Prostate Enlargement (Benign Prostatic Hyperplasia)

Prostatic enlargement is a medical condition which describes an enlarged prostate in men and it is called Benign Prostatic Hyperplasia (BPH). This may be the most common health problem of urology as life span increases in general population more cases of BPH are encountered in daily practice. In men prostate gland surrounds urethra just below the bladder and urine passes through it. With aging, usually during the 4th decade the cells in prostate begins to increase due to reasons precisely undefined. This is considered as a normal aging process. As a result, the enlarged gland squeezes the urethra and the flow of urine is diminished; thus, symptoms of difficulty in micturition may arise.

Figure 1: Schematic representation of normal and enlarged prostate

Symptoms of the disorder are evaluated mainly in 2 groups:

1. Symptoms due to the obstruction of urethra:

  • Weak flow of urine stream
  • Difficulty and straining in starting micturition
  • Intermittent micturition (stop-start voiding)
  • Dribbling of urine, especially at the end
  • Sense of inadequate emptying of bladder
  • Leakage of urine during sleep; especially in advanced and undiagnosed disorder

2. Symptoms due to persistent stimulation and exhaustion of bladder:

  • Frequency in micturition
  • A strong and urgent desire to void
  • Sense of leaking urine before getting to restroom; accidental urine leakage (urinary incontinence)
  • Burning sensation in voiding (Dysuria)

Why Do We Treat Prostate Enlargement?

If untreated, prostate enlargement may lead adverse consequences as follows:

  • Acute urinary retention is the situation when enlarged prostate completely obstructs flow of urine and bladder gets distended with the accumulated urine. This is an uncomfortable situation necessitating urgent management by inserting a catheter via urethra and draining bladder. Sometimes it may not be possible to insert a urethral catheter and a tube must be inserted into the bladder through the body wall suprapubically.
  • Urinary tract infections; often resistant to antimicrobial therapy
  • Stone formation in the bladder
  • Impairment of bladder functions; in delayed circumstance this may be permanent even after relief of obstruction
  • When bladder deterioration worsens, rise of intravesical pressure may affect the kidneys and renal failure may ensue

Diagnosis of Prostatic Enlargement (BPH)

After evaluation of complaints we perform:

  • Urinalysis
  • Ultrasonography of Urinary Tract (Kidneys, Bladder and Prostate)
  • PSA in blood
  • Uroflowmetry (Measurement of urine flow rate; must be over 12 ml/sec in adult)

Treatment Modalities

Medical Treatment

There are 2 groups of drugs in this modality:

  1. The group of drugs named as ‘alpha blockers’ (Xatral, Cardura, Flomax; Urorec etc.) which do not have permanent effect. They affect the bladder neck and relieve the obstruction as long as they are consumed.
  2. 5-alpha reductase inhibitors (Avodart, Proscar) reduce the volume of enlarged prostate by 25 % following at least 6 months of treatment. These have side effects as loss of libido and erectile dysfunction.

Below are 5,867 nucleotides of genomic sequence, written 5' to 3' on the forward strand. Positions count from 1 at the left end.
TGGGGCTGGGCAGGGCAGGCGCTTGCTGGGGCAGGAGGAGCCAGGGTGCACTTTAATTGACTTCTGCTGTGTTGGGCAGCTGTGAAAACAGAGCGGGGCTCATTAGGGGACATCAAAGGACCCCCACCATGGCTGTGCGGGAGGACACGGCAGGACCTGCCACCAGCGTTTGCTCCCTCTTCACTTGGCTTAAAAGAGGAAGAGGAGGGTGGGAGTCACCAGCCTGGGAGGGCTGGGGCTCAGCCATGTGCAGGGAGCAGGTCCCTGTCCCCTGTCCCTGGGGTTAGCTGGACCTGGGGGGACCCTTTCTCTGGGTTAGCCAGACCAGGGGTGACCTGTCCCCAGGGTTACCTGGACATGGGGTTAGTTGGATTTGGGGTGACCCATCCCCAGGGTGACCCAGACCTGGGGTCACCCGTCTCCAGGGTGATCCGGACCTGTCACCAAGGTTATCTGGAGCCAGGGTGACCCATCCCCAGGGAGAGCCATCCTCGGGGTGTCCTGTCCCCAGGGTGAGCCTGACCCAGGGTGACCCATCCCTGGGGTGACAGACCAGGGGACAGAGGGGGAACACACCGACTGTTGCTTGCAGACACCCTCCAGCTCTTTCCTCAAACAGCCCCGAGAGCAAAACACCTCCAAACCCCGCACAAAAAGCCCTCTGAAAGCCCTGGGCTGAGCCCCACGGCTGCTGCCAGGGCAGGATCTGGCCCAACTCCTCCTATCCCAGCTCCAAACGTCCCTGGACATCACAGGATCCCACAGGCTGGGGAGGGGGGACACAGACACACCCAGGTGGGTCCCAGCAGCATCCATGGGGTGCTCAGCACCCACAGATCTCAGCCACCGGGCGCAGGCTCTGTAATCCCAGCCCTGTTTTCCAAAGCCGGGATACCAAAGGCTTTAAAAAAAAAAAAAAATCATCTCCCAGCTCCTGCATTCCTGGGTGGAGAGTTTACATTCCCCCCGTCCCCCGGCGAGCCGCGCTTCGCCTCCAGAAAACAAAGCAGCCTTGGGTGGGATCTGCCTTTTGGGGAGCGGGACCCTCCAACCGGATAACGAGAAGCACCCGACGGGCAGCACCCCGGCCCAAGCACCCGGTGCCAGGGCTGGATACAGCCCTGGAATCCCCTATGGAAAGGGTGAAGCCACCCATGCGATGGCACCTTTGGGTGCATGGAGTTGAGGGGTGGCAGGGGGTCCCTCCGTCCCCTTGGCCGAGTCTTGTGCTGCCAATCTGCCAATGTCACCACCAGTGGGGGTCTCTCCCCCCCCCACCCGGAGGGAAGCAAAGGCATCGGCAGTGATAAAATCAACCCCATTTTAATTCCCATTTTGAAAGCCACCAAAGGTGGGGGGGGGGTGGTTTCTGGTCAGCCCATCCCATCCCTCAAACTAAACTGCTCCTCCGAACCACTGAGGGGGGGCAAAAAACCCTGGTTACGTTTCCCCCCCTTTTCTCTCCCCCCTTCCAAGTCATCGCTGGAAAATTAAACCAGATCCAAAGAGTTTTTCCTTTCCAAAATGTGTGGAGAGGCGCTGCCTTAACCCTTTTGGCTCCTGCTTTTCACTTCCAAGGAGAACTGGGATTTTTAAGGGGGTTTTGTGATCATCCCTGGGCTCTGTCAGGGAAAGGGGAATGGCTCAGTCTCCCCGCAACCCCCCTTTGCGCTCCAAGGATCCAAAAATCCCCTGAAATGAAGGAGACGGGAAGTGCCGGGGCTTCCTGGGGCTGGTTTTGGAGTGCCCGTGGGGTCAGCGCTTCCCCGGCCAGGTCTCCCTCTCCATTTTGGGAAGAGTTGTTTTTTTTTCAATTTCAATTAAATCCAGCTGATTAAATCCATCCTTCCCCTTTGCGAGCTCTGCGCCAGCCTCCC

Surgical Management

Today the preferred surgical treatment of BPH is the ‘Plasma kinetic technology’. Specially designed surgical instruments which are attached to a video camera system are introduced to the enlarged prostate through the urethra. Under direct vision electrical current is applied and the enlarged prostate is cut to small pieces which are then removed through these instruments. This Plasma kinetic technology is a novel and bloodless technology which is a safer method than the conventional Trans Urethral Resection of Prostate (TUR-P).

Plasma Kinetic Technology

There are certain advantages of this method when compared to conventional TUR-P:

  • The energy used in TUR-P is ‘Monopolar current’ which demands flow of electrical current through the body. On the contrary Plasma kinetic technology consumes ‘Bipolar Currency’ that merely affects where it is applied thus no electrical current flows through the body. Even those with a pacemaker are not adversely affected by the bipolar technology.
  • Blood loss is less thus reducing operative time. Consequently, postoperative period is less annoying and hospital stay is shorted.
  • Tissue samples are obtained so that a pathologic assessment is possible. Greenlight technology vaporizes the tissue and no samples could be extracted for pathology.
  • In all these procedures special fluids are utilized throughout the operation. A severe complication named ‘water intoxication’-TUR Syndrome- may arise with a likelihood of 1-2 % when an excess quantity of them enters bloodstream. Plasma kinetic technology is exactly devoid of this adverse outcome because the fluid used here is ‘serum physiologic’.
  • If voiding complaints are disregarded, adverse effects as kidney failure may result

Important Notes On Prostate and Prostatic Enlargement (BPH)

  • Prostate is a male sexual organ; all healthy men are born with a prostate
  • Prostatic enlargement commences after 40 years of age and urine flow usually worsens
  • BPH (Benign Prostatic Enlargement) is not a cancer, it is a benign disorder
  • BPH is independent of prostate cancer, prostatic enlargement does not turn into a cancer of prostate
  • Prostatic enlargement often accompanies prostate cancer and relief of symptoms due to obstruction is possible with the surgical treatment of cancer
  • If voiding complaints are disregarded, adverse effects as kidney failure may result